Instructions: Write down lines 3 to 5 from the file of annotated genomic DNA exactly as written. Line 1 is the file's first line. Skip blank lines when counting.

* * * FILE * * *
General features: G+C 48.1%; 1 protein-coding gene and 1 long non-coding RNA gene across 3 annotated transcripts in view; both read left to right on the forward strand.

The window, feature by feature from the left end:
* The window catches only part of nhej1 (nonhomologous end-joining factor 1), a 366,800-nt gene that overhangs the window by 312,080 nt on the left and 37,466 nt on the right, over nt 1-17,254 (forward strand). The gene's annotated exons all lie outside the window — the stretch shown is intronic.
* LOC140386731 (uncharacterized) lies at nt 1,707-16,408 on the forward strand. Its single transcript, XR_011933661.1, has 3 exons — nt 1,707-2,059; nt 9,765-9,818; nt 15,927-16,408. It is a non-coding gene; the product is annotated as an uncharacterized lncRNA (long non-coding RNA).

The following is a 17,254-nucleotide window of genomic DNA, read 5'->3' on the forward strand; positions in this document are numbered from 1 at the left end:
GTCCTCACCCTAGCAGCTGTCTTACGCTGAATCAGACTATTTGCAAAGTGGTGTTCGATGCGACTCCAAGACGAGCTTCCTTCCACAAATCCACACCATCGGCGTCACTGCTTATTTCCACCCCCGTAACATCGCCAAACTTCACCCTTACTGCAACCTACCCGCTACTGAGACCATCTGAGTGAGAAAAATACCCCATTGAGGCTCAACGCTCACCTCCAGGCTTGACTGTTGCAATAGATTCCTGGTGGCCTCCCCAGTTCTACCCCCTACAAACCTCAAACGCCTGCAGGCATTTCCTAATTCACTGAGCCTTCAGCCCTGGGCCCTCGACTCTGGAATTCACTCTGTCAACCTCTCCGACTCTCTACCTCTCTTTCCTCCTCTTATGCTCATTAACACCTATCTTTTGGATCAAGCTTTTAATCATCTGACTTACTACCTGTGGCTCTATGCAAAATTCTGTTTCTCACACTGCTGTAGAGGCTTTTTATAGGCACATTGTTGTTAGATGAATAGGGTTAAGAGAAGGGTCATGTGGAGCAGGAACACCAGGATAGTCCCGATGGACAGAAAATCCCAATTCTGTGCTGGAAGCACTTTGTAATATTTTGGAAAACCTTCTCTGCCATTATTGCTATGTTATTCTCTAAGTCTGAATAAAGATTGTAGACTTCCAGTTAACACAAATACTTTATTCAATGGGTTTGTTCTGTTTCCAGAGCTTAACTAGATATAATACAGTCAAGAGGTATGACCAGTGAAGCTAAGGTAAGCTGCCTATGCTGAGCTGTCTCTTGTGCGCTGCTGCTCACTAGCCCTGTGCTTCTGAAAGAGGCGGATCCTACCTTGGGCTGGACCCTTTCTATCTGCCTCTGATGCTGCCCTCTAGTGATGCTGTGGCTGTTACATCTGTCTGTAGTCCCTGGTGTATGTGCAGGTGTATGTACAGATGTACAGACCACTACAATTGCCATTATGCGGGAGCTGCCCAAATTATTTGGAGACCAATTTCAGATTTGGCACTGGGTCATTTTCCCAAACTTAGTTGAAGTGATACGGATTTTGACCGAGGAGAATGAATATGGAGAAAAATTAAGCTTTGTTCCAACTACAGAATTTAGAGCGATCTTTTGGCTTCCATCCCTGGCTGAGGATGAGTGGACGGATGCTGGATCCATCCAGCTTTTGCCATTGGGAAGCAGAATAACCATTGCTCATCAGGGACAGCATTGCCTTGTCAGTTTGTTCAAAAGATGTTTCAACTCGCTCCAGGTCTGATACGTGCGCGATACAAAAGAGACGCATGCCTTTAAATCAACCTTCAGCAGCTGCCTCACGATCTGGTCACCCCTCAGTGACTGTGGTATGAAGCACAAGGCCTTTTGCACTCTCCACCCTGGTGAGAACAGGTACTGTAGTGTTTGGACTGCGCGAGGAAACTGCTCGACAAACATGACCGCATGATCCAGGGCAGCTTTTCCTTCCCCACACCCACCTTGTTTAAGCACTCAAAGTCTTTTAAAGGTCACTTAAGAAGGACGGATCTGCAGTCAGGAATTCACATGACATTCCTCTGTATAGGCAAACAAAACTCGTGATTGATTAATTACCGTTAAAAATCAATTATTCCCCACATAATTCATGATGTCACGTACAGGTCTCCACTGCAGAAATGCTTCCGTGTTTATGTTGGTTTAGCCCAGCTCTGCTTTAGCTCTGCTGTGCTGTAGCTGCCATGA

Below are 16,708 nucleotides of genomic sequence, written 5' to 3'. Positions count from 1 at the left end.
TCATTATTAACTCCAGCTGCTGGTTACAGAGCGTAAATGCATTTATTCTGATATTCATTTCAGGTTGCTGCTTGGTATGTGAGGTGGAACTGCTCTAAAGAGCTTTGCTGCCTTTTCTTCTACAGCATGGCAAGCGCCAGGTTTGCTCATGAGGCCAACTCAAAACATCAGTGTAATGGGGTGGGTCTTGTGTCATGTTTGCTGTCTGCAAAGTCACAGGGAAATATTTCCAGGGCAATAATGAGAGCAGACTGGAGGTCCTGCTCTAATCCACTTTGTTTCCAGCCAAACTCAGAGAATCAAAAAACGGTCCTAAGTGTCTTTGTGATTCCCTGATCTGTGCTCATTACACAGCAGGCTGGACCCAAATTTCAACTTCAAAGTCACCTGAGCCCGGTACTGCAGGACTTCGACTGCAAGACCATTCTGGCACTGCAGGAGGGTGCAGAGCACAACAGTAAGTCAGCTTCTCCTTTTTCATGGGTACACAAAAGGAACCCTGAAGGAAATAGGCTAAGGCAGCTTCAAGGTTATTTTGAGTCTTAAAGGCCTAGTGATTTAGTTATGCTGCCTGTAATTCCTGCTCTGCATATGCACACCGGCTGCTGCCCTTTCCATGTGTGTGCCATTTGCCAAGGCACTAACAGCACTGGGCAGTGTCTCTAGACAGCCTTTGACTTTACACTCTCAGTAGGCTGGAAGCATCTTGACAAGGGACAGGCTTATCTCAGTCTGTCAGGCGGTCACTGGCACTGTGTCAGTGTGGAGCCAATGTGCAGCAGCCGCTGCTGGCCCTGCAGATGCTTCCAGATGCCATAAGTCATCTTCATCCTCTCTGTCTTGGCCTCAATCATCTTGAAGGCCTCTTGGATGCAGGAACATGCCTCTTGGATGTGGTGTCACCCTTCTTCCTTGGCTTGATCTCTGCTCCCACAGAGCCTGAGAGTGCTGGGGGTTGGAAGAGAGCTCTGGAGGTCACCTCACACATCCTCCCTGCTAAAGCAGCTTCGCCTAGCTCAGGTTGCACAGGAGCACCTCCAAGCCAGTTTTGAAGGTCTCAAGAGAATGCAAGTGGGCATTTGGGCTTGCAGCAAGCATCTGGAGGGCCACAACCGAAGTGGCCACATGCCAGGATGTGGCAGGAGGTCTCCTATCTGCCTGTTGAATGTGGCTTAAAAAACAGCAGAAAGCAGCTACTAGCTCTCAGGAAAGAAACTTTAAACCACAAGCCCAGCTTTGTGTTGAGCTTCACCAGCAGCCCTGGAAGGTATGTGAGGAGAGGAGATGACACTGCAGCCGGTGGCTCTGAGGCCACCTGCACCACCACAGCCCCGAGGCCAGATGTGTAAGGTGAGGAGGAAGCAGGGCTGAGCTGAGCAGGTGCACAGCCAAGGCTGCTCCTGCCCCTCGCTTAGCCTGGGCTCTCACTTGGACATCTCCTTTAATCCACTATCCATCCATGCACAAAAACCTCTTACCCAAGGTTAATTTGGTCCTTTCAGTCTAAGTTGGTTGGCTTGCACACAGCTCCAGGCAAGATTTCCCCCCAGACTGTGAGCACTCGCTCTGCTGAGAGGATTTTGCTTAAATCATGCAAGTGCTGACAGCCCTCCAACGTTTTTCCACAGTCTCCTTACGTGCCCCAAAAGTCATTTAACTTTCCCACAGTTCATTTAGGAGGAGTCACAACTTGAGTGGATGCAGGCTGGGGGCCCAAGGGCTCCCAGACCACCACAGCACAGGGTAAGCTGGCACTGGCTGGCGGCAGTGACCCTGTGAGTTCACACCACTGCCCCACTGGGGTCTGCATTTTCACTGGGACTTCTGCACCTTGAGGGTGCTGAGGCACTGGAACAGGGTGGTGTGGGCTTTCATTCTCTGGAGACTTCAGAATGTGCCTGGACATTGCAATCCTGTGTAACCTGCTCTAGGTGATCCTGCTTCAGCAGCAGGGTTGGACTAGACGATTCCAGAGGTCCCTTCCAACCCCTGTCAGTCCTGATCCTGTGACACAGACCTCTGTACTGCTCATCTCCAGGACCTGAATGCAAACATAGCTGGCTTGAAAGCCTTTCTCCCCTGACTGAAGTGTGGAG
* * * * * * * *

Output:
* The window catches only part of nhej1 (nonhomologous end-joining factor 1), a 366,800-nt gene that overhangs the window by 312,080 nt on the left and 37,466 nt on the right, over nt 1-17,254 (forward strand). The gene's annotated exons all lie outside the window — the stretch shown is intronic.
* LOC140386731 (uncharacterized) lies at nt 1,707-16,408 on the forward strand. Its single transcript, XR_011933661.1, has 3 exons — nt 1,707-2,059; nt 9,765-9,818; nt 15,927-16,408. It is a non-coding gene; the product is annotated as an uncharacterized lncRNA (long non-coding RNA).

The following is a 17,254-nucleotide window of genomic DNA, read 5'->3' on the forward strand; positions in this document are numbered from 1 at the left end: